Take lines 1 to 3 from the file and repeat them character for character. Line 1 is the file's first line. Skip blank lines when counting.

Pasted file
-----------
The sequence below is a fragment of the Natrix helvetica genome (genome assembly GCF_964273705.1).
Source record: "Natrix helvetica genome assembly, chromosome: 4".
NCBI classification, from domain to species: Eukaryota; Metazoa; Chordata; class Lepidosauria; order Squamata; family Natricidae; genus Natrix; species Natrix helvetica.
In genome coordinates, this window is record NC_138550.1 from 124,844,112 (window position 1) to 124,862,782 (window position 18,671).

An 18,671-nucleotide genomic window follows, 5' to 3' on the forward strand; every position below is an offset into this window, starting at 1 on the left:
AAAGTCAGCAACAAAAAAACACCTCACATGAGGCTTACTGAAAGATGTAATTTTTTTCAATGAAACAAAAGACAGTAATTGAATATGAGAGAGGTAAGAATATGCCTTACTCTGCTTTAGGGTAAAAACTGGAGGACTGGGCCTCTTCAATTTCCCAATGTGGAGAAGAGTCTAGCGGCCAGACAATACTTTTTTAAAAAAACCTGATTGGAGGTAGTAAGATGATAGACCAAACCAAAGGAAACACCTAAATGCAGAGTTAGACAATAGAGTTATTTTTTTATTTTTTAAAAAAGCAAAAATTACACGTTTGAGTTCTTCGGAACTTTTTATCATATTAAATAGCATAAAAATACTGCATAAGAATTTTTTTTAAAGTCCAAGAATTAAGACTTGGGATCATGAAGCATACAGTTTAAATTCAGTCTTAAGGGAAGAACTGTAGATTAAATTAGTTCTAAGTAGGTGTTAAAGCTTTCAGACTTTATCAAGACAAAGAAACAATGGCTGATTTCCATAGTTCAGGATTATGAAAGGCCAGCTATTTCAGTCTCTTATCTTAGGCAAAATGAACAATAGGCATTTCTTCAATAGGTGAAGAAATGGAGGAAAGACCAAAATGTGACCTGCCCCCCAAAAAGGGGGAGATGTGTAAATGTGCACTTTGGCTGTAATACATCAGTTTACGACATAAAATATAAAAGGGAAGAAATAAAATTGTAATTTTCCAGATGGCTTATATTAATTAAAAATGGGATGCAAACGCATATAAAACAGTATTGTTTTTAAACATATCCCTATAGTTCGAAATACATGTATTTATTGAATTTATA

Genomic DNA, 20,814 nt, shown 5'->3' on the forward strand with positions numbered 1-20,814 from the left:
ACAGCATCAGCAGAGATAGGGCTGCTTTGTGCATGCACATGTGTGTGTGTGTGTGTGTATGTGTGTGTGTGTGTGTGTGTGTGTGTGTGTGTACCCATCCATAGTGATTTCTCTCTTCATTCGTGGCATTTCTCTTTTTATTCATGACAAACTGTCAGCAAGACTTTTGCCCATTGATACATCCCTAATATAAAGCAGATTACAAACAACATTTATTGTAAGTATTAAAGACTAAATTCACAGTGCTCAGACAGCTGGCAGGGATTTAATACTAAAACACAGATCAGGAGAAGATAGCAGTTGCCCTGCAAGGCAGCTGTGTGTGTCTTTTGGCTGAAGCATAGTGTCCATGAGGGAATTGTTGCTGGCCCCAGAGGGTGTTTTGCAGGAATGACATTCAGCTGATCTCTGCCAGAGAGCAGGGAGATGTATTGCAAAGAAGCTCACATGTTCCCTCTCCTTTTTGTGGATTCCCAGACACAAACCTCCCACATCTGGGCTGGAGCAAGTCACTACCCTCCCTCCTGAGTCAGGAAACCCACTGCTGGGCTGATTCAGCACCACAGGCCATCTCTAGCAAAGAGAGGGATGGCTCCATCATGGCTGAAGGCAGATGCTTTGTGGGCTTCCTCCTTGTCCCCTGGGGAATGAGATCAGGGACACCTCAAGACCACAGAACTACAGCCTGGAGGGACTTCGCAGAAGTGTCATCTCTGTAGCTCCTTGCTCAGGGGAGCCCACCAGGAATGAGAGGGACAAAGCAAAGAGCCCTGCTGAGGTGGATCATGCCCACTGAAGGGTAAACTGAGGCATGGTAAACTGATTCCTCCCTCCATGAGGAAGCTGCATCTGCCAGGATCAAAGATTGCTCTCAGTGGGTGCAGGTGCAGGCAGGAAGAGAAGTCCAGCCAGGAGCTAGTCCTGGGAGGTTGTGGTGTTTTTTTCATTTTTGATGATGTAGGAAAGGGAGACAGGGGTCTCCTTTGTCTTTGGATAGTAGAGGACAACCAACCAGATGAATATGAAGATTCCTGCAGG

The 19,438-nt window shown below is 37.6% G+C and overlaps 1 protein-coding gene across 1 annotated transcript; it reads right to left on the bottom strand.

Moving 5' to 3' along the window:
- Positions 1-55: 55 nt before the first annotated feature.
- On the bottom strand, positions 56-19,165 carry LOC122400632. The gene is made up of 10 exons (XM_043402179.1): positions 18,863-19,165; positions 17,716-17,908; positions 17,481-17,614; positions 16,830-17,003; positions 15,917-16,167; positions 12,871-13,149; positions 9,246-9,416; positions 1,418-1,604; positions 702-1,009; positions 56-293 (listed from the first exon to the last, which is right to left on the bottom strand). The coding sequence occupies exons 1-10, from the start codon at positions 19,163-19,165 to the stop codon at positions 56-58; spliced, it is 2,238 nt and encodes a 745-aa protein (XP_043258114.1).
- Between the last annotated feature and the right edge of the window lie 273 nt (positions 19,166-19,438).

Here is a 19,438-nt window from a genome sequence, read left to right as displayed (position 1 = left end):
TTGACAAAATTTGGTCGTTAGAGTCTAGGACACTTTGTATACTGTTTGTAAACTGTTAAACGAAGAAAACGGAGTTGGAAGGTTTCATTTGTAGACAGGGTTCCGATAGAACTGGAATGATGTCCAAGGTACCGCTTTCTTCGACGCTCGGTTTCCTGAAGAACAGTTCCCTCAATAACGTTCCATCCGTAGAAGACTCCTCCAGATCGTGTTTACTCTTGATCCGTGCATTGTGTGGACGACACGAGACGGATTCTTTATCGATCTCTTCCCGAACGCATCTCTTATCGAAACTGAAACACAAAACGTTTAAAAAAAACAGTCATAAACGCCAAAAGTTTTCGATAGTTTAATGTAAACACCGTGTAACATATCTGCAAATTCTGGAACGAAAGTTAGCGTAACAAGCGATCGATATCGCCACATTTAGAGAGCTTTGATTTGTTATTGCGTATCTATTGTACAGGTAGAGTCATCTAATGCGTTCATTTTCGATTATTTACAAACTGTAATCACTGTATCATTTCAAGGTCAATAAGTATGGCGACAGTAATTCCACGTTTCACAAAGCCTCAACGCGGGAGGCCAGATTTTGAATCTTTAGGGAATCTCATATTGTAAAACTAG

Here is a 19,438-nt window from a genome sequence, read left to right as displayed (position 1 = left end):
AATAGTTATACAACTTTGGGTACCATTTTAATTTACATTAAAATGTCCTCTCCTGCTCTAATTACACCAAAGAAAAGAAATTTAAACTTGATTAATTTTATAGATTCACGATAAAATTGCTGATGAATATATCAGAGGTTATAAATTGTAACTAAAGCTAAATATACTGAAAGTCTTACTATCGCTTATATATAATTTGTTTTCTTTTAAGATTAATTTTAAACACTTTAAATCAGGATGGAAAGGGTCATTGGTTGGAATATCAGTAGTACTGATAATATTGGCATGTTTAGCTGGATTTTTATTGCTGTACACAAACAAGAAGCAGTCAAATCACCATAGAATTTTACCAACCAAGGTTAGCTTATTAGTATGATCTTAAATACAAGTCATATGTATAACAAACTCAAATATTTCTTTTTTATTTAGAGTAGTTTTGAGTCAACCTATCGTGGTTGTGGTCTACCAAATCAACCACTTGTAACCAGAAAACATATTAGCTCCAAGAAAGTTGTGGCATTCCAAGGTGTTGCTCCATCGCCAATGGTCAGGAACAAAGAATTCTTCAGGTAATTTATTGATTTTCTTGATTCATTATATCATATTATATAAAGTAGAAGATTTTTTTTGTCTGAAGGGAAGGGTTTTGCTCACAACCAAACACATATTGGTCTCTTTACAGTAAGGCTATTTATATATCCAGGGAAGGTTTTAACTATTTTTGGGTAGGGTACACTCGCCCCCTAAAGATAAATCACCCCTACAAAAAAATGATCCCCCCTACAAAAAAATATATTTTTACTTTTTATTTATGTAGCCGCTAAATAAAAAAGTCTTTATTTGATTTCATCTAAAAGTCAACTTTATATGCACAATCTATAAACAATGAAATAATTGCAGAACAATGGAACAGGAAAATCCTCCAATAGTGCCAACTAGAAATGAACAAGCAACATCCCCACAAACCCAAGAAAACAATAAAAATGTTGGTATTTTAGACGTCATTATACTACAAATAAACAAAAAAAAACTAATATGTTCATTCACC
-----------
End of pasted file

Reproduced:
The sequence below is a fragment of the Natrix helvetica genome (genome assembly GCF_964273705.1).
Source record: "Natrix helvetica genome assembly, chromosome: 4".
NCBI classification, from domain to species: Eukaryota; Metazoa; Chordata; class Lepidosauria; order Squamata; family Natricidae; genus Natrix; species Natrix helvetica.